Gillnets are killing Fraser River sturgeon

We caught up with Kevin Estrada, owner of Sturgeon Slayers Guiding Service, and outspoken advocate of sturgeon conservation on BC’s famed Fraser River. There has been an increasing issue of Fraser River sturgeon being caught in gill nets. Many are dying because of it, many show the wounds of their encounters with these nets. We asked Kevin a few questions regarding the issue…

For those that don’t know, what is the issue with gillnets and sturgeon?

KE: The wild population of white sturgeon on the Fraser River are being caught and entangled in gillnets. Gillnets are used on the Fraser River for catching salmon, but sturgeon are a by-catch of the salmon fishery that happens on the river each year. There is no retention of protected white sturgeon on the Fraser River, it is a strict catch and release fishery and gillnets are killing sturgeon.

Where is the issue of gillnetting sturgeon happening?

KE: This is happening on the Fraser River, the main drainage and the biggest river in British Columbia. This is the home of the largest white sturgeon population in North America. Sturgeon fishing on the Fraser River has been a catch and release fishery for over 20 years. The sport fishing industry has adapted to protecting sturgeon over time, from no kill, to barbless to best handing practices (which are modified every year). Over the past several years there has been no sport fishing is designated sturgeon spawning areas. The sturgeon sport fishing fishing industry has been dedicated to protecting the species and to see them fall victim to archaic non selective gillnetting is heartbreaking.

A dead juvenile sturgeon lays on the bank of the Fraser River, entangled in a gill net.

Have you seen the issue worsen over the years?

KE: Yes, there’s been an increased pressure on salmon fishing which has increased the gill netting impact on sturgeon.

Why should the general public care about BC sturgeon?

KE: Because morally it’s the right thing to do. Sturgeon are classified at a Species of Special Concern. Although sturgeon might not have the same notoriety of BC’s salmon or steelhead, the white sturgeon of the Fraser River have inhabited these waters for tens of thousands of years are an important part of British Columbia’s cultural and social heritage. A healthy sturgeon population indicates the health of the river and all wild species at risk in BC deserve the utmost in public and government interest. The catch and release sport fishing sturgeon industry, made up of a group of guides in the Fraser Valley, also deserves to be recognized and their livelihood protected. Reputable guides are involved in the Fraser River Sturgeon Conservation Society and their tagging program, which builds invaluable data on sturgeon catch records and is used in building science based arguments to protect the species.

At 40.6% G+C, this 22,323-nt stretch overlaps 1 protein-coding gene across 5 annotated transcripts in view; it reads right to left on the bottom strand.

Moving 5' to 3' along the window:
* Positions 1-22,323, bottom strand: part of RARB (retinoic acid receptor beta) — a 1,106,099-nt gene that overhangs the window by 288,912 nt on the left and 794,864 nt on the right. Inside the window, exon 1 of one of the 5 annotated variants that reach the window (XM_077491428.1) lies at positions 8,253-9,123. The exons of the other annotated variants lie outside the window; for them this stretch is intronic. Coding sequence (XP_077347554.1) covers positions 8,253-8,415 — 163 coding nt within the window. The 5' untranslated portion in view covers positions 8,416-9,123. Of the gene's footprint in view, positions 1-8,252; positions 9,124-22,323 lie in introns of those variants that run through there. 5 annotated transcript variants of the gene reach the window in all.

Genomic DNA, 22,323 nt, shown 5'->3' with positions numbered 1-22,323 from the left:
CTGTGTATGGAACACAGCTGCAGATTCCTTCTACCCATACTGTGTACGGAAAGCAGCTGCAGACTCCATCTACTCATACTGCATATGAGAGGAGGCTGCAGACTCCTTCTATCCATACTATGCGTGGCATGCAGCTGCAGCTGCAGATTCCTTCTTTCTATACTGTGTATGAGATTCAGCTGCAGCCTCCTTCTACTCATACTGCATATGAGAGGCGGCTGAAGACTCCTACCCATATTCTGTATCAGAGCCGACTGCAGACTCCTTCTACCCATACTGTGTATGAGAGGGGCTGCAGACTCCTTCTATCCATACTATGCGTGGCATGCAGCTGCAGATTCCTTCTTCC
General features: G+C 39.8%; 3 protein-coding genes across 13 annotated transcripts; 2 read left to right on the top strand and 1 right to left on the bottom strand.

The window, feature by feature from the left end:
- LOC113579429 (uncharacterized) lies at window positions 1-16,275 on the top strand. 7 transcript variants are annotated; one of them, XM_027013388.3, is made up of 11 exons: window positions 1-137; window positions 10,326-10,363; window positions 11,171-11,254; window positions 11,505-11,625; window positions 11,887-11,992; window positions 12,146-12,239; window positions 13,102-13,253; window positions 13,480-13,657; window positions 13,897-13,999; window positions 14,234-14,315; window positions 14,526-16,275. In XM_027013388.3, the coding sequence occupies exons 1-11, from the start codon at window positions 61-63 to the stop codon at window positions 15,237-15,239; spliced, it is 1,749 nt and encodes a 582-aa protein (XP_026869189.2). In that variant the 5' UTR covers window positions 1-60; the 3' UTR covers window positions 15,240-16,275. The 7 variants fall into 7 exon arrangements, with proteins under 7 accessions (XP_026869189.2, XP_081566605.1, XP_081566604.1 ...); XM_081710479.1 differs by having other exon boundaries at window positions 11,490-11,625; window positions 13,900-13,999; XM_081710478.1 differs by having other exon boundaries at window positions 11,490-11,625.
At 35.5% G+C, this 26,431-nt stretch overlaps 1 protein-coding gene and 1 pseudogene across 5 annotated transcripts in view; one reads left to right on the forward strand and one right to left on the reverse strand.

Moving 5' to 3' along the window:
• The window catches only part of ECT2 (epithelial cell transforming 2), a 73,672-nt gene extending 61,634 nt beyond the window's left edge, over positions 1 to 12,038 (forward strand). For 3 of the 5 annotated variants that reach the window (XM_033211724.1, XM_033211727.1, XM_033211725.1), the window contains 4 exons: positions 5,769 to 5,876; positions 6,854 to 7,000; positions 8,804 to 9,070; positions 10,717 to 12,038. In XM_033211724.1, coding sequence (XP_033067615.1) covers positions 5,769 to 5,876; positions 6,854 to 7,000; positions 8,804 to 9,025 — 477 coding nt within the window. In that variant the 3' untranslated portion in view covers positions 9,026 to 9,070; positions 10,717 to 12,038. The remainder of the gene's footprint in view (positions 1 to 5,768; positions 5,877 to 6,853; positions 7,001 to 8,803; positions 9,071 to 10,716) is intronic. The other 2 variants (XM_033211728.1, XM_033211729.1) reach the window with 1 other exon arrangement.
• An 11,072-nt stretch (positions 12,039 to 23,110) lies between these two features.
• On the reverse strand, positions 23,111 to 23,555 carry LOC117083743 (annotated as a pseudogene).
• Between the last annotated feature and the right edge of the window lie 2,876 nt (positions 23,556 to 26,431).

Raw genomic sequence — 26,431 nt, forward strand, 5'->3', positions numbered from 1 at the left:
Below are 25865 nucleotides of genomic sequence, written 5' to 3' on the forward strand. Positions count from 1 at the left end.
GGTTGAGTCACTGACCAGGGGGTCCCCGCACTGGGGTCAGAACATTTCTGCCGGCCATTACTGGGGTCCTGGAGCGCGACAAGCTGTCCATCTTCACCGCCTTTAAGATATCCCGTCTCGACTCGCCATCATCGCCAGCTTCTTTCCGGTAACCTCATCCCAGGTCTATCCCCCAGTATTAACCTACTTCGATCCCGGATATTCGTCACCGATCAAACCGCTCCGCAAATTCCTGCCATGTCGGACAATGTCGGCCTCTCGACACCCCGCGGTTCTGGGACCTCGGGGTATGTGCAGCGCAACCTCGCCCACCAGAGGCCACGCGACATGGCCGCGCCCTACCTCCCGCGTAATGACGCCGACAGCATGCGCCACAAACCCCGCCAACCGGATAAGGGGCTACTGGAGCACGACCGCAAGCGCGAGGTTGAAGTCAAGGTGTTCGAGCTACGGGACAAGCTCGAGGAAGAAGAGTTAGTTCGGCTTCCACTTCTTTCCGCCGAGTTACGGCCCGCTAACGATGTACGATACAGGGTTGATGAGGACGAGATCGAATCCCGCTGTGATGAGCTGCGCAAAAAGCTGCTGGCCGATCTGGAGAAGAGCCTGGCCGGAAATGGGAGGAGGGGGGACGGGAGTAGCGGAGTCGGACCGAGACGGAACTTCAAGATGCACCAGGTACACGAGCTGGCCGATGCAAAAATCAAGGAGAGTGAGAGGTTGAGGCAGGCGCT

Why are gill nets still being used?

KE: Gill nets are used by both commercial salmon fisherman and the First Nations communities that have the traditional right to fish for salmon along the Fraser River and its many tributaries. The Fraser’s commercial salmon openings have proven to be detrimental to Chilcotin & Thompson River steelhead runs, which are at an all time low, but also for juvenile sturgeon. These openings are issued by the government. First Nations can harvest salmon, as they have for thousands of years. While we do not disagree with their right to harvest salmon, the by-catch of sturgeon is becoming an increasingly big problem. We believe as the sport fishing industry has evolved to protect the species, so should the First Nations communities and commercial salmon industry.

Gill net twine that Kevin cut free from a sturgeon. When sturgeon swim into these nets, or discarded nets float down the river, they become entangled in them. If lucky they break free, if not they become inevitably trapped, and will die.

What do you see being the best possible solution to the issue of Fraser River gill netting?

KE: There are no good ways to use gill nets, they have proven to be the enemy of sturgeon and steelhead in the Fraser River. Implementing rules for more sustainable fishing techniques like fish wheels, dip netting or beach seining would all be better options than non-selective gill netting.

What’s your hope for the BC sturgeon population?

KE: We have seen baby sturgeon and big mature sturgeon which are indicators that they are spawning, that’s the good news and my hope is this continues. But, we’ve seen a significant decline in the juvenile population. Juvenile sturgeon, over 100 cms, are the size that would fit in 6″ to 8″ gill net mesh, the same diameters used for salmon fishing. My hope is to see this segment of the Fraser River sturgeon population become more prevalent, as we cannot afford to lose this generation of fish, coming into their first spawning cycle. 

How can folks help the plight of BC sturgeon?

KE: At this time we are asking all concerned citizens to sign the End the Sturgeon Genocide on the Fraser River Petition. Signing it will take 30 seconds and would be much appreciated. You can also make a donation to the Fraser River Sturgeon Conservation Society. It is important sturgeon have the public’s support.

A Fraser River sturgeon that has been caught in a gill net. The net has cut into the fish’s face and across its eye.


About the Author

Yos Gladstone is the owner operator of Chromer Sport Fishing, a guiding company and booking agency based in British Columbia, Canada. A full-time salmon & steelhead guide, Yos spends 200+ days a year on the water fishing, guiding and hosting trips.

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